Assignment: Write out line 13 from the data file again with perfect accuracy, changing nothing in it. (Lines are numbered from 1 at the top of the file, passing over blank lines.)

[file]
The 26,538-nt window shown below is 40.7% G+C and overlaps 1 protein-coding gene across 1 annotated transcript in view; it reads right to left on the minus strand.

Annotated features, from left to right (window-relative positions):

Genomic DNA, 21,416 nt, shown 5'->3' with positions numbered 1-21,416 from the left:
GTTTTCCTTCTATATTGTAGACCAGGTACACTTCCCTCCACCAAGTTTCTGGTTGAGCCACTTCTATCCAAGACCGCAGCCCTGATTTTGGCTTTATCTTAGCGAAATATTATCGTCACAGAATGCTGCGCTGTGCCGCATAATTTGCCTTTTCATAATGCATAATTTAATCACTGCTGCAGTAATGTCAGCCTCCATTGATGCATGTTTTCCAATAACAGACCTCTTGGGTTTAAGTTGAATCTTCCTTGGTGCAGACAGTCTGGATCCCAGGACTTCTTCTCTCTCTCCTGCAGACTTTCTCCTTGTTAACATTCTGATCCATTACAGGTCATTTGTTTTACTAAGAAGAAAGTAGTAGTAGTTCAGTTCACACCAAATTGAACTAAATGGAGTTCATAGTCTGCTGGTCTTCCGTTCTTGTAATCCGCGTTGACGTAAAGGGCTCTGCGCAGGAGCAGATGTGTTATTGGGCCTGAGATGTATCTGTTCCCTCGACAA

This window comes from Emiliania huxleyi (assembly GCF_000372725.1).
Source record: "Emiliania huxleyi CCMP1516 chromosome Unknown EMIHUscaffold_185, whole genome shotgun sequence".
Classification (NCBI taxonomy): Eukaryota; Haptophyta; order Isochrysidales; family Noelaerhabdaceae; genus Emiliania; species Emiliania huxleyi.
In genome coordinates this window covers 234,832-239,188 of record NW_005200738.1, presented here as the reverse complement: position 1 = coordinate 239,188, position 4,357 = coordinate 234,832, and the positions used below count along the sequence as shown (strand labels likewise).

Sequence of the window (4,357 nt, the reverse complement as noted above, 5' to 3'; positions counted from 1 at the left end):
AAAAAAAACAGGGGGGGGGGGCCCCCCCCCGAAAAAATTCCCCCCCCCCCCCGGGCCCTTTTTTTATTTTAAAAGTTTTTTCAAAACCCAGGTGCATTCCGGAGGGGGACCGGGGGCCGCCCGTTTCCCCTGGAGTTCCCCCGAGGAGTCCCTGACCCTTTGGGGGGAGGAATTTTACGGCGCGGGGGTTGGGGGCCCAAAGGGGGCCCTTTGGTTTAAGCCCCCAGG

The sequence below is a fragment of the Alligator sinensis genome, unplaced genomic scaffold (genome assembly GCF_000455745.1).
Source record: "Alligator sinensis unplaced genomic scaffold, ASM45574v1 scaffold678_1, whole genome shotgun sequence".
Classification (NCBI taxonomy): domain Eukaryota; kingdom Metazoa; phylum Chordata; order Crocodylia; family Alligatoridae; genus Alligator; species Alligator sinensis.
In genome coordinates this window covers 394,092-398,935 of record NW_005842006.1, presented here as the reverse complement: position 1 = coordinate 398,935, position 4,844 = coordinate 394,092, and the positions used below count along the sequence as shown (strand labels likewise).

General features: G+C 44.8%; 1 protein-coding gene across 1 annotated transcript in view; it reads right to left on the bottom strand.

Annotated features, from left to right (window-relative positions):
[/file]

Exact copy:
Classification (NCBI taxonomy): domain Eukaryota; kingdom Metazoa; phylum Chordata; order Crocodylia; family Alligatoridae; genus Alligator; species Alligator sinensis.